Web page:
Sign InSign Up
All Posts

Changes in Membrane Potential

Learn how changes in membrane potential can create an electric charge difference that drives the movement of ions, resulting in a variety of cellular functions.
2023-03-30

Introduction

Membrane potential is an electrochemical gradient across a cell membrane that is created by ion pumps and channels. It is an important component of cell physiology, as it influences many physiological processes such as cellular excitability, signal transduction, and secretion. Understanding the changes in membrane potential is essential for understanding the functioning of cells and tissues. This article reviews the changes in membrane potential in different physiological states.

Resting Potential

The resting potential of a cell is the membrane potential when the cell is at rest and not responding to any stimuli. The resting potential of a cell is determined by the ionic balance of the cell. The resting potential of most cells is around -70 mV, meaning that the inside of the cell is negative relative to the outside. This resting potential is maintained by the selective permeability of the cell membrane, as well as ion pumps and channels.

The resting potential is maintained by the activity of Na+/K+ ATPase, an enzyme that pumps three sodium ions out of the cell for every two potassium ions that it pumps in. This creates a net negative charge inside the cell, resulting in the resting potential.

Action Potential

The action potential is an all-or-nothing response of a cell to a stimulus. It is an electrical impulse that is propagated along the cell, allowing for signal transduction and cellular communication. It is caused by the opening and closing of voltage-gated ion channels.

When a stimulus is applied, the voltage-gated sodium channels open, allowing for a large influx of sodium ions into the cell. This causes the membrane potential to become positive, and the cell depolarizes. This depolarization causes more voltage-gated sodium channels to open, allowing for a greater influx of sodium ions, further depolarizing the cell. This process continues until the membrane potential reaches the threshold potential, which is usually around -55 mV.

At this point, the voltage-gated sodium channels close, and the voltage-gated potassium channels open, allowing for a large efflux of potassium ions out of the cell. This causes the cell to repolarize, and the membrane potential returns to the resting potential.

Hyperpolarization

Hyperpolarization is an increase in the resting membrane potential from the normal -70 mV to a more negative potential. It is caused by an increase in the number of ions inside the cell, or by the opening of ion channels that allow for the influx of ions into the cell.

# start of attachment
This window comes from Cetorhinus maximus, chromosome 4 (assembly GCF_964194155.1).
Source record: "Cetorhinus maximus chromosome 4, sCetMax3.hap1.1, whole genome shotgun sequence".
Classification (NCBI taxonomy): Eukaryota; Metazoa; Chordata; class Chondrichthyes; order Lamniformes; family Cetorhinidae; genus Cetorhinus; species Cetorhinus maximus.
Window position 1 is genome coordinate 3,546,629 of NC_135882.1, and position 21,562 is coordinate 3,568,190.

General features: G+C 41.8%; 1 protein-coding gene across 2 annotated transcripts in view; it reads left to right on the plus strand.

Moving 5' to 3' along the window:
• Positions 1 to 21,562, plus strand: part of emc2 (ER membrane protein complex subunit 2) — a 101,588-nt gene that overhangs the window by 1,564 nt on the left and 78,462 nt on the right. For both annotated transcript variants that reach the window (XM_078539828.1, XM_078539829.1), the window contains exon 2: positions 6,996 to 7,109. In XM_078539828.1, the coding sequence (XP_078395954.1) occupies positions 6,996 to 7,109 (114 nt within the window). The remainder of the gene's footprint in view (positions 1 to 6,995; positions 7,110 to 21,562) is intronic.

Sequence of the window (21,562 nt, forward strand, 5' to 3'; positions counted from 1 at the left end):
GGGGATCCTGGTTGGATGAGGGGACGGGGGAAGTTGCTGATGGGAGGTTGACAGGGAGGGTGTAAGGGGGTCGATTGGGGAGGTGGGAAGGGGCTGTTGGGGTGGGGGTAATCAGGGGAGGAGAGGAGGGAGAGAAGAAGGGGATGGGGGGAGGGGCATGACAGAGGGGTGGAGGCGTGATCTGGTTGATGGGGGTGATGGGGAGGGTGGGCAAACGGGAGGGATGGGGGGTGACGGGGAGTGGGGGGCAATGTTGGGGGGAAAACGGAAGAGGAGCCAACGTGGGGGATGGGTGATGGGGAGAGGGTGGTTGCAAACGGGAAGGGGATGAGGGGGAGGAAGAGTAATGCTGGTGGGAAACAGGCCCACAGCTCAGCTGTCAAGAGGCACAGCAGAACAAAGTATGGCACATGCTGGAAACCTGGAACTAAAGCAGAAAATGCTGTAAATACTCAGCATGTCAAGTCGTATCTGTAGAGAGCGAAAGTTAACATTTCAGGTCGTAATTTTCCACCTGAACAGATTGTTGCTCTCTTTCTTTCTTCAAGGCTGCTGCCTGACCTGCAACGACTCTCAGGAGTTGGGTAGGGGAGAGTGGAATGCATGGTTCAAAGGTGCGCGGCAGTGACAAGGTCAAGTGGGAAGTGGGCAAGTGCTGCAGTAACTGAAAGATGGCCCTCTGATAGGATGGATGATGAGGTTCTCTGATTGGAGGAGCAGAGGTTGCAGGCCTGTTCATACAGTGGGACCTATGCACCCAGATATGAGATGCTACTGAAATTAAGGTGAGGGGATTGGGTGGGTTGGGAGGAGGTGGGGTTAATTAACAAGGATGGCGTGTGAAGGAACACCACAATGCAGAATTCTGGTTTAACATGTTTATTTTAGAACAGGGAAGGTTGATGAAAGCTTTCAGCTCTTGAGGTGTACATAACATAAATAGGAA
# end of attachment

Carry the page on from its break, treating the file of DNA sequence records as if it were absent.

Hyperpolarization is important for several physiological processes. It can act as a modulator for synaptic transmission, as the hyperpolarization of a neuron can make it less likely to fire an action potential. It can also act as a signal for cell proliferation, as hyperpolarization can activate specific signaling pathways that lead to cell growth and division.

Hypopolarization

Hypopolarization is a decrease in the resting membrane potential from the normal -70 mV to a more positive potential. It is caused by a decrease in the number of ions inside the cell, or by the opening of ion channels that allow for the efflux of ions out of the cell.

Hypopolarization is important for several physiological processes. It can act as a modulator for synaptic transmission, as the hypopolarization of a neuron can make it more likely to fire an action potential. It can also act as a signal for cell death, as hypopolarization can activate specific signaling pathways that lead to cell death and apoptosis.

Summary

Membrane potential is an important component of cell physiology, as it influences many physiological processes such as cellular excitability, signal transduction, and secretion. This article reviewed the changes in membrane potential in different physiological states, including the resting potential, action potential, hyperpolarization, and hypopolarization. Understanding the changes in membrane potential is essential for understanding the functioning of cells and tissues.

USMLE Test Prep
a StudyNova service

Support

GuidesStep 1 Sample QuestionsStep 2 Sample QuestionsStep 3 Sample QuestionsPricing

Install App coming soon

© 2024 StudyNova, Inc. All rights reserved.

TwitterYouTube